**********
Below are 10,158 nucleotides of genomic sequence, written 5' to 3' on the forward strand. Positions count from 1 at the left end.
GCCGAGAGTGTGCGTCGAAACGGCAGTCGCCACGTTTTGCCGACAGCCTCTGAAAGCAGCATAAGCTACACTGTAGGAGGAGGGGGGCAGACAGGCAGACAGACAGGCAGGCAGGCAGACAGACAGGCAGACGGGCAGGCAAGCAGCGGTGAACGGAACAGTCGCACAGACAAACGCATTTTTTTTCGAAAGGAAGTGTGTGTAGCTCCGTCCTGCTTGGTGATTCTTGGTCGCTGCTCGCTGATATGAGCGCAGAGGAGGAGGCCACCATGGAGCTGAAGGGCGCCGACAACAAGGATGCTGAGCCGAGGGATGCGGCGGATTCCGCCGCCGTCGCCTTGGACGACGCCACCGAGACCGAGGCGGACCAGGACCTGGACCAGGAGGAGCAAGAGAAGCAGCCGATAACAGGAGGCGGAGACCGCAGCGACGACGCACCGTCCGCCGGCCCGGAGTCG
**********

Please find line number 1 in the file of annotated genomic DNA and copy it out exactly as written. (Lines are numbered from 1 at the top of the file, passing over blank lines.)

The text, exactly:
Below are 10,158 nucleotides of genomic sequence, written 5' to 3' on the forward strand. Positions count from 1 at the left end.